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A LHNC history lesson

The Message of hope that started many years ago continues today.

Love Has No Color project brings change to Fort Peck

Tanya Lee


WOLF POINT, Mont. - ''Like the answer to a prayer'' is how Fort Peck Indian Tribe Health Program Specialist Kenny Smoker describes the Love Has No Color project.

How the project came to be on this Montana reservation of 11,000 members is a story in itself.

A few years ago, Smoker said, high school students studying substance abuse asked their peers why they did drugs. The answer: There's nothing else to do. When the same kids were asked what they would like to do, they said they wanted the town cleaned up, a movie theater, a skate park and less alcoholism in the community. The kids themselves went to work on the first request - the cleanup. And into town came Dr. Kevin Pallis and Dr. Ed Plentz, chiropractors with The New Renaissance, a Massachusetts-based organization.

''They saw the youth picking up the trash around the community, and they wanted to be part of the effort,'' Smoker said. In a week they came back with about 40 friends, and so began a project that has made a significant difference in thousands of lives and that has the promise of establishing a new paradigm for Anglo-Indian relationships.

Pallis said that he had been thinking about what people do around the world to help improve other peoples' lives, and that while international work was an honorable activity, it didn't really resonate with him at the time. ''I was wondering how I should contribute when I saw a bumper sticker with a profile of an Indian and the words 'We're still here.' Right then, I knew that The New Renaissance would do our work right here in this country.

''Love Has No Color is our world project,'' he said. ''It was created to bring awareness to the disturbing and appalling conditions on our reservations. It's not just the Fort Peck Indian Reservation that we're talking about. It's indigenous people around the world. They have been brutally murdered, raped and displaced from their homelands. They have been banished to desolate reservations to live out their lives in quiet exile. Their culture, their heritage and their legacy were systematically extinguished, all in the name of progress. This was a willful and malevolent genocide of America's first and Native peoples. This is the invisible prejudice that we want to bring awareness to.''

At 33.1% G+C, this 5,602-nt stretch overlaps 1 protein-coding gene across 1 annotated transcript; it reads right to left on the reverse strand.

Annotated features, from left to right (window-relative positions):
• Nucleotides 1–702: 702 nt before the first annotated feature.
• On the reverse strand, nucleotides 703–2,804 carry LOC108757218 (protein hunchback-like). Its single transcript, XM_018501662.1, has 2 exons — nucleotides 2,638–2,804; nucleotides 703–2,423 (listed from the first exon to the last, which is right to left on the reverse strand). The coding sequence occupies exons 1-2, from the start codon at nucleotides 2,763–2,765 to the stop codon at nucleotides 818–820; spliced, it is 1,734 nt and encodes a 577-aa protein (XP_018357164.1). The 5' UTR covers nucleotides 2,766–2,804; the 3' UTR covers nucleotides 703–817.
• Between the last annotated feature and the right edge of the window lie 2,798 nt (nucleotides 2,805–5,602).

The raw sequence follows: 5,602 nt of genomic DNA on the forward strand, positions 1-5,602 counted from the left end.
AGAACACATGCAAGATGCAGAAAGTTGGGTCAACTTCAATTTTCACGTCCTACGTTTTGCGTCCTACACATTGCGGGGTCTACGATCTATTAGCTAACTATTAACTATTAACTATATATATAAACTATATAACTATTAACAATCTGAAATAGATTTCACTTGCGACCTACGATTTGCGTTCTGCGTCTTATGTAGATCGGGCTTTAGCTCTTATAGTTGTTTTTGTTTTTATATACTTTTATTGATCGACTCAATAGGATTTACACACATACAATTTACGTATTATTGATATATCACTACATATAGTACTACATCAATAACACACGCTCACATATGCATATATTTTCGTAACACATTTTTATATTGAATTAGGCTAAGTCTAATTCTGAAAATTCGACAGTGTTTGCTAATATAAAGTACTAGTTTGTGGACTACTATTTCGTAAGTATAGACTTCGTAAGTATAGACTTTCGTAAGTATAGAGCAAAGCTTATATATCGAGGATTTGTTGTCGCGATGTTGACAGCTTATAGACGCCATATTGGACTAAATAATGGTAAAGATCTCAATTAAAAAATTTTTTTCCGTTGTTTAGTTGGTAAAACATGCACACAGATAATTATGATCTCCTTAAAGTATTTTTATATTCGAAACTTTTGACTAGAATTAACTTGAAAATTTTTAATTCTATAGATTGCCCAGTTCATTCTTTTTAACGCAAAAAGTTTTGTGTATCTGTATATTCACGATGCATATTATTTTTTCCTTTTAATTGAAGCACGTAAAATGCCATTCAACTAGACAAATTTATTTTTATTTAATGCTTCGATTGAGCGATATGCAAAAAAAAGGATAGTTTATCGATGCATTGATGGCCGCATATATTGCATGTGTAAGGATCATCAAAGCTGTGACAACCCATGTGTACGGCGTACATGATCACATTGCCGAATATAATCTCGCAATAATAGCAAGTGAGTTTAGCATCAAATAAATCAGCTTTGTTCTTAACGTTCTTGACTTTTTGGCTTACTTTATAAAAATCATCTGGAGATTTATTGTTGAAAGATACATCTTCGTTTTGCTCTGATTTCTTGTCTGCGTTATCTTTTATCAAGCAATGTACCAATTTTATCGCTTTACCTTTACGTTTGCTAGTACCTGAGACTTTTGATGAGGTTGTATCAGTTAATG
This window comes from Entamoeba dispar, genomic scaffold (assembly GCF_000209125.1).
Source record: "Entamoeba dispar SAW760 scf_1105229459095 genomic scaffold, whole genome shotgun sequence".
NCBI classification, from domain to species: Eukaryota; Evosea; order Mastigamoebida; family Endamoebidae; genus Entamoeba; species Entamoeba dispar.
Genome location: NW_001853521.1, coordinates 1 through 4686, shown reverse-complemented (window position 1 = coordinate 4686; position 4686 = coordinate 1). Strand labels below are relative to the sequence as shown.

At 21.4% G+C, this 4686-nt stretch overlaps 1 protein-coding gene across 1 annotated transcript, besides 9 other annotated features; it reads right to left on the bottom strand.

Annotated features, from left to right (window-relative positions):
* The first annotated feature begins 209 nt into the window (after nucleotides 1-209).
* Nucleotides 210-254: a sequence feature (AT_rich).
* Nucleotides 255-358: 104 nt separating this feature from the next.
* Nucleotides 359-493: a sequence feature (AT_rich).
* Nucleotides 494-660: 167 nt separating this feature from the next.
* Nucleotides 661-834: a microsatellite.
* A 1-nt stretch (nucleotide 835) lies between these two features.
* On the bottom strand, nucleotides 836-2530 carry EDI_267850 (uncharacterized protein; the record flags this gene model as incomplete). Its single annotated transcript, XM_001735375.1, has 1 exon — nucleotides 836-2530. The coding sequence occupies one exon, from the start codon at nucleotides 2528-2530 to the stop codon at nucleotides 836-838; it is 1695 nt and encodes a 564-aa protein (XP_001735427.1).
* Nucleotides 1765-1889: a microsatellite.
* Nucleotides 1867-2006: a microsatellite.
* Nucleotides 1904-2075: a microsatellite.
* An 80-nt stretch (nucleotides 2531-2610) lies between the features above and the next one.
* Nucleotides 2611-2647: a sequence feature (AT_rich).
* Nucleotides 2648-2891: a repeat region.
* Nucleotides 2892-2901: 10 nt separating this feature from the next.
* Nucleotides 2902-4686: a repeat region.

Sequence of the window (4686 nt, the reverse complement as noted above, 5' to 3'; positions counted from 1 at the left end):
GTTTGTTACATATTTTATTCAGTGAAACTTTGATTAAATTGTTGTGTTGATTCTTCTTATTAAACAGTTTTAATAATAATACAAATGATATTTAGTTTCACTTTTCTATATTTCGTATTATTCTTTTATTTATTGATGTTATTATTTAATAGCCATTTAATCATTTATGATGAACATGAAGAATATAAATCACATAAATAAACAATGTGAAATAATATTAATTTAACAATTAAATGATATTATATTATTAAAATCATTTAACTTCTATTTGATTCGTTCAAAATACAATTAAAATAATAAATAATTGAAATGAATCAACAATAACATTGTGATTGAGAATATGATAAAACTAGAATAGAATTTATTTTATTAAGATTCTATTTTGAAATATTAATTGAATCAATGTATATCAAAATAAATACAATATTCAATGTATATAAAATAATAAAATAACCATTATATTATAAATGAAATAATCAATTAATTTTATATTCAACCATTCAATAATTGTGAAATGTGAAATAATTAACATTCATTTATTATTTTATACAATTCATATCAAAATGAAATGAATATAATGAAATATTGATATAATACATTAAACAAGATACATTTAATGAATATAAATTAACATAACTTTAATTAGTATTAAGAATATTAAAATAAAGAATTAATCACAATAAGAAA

Although Pallis said ''our'' reservations in his statement, he is not himself indigenous. For him, the Indian reservations are an integral component of the fabric of American life and culture today.

''Our country was built on that foundation. We try to tell the rest of the world how to live, but then we have these reservations. Until we heal these deep scars, our country will have a difficult time telling the rest of the world how to act,'' Pallis said.

He said he believes in his deepest heart that these scars can and will be healed.

''We created this project to show the effects when people embrace their spirit and are elevated. We have to acknowledge the past and then acknowledge, recognize and embrace a vital part of our heritage back into mainstream culture,'' Pallis said.

Smoker described Pallis and Plentz as motivators and movers who bring such energy and good will to their work that people are naturally drawn to it. He recounted a parade that the community held to honor the 40-plus people who devoted themselves to beginning the second project - renovating the movie theater.


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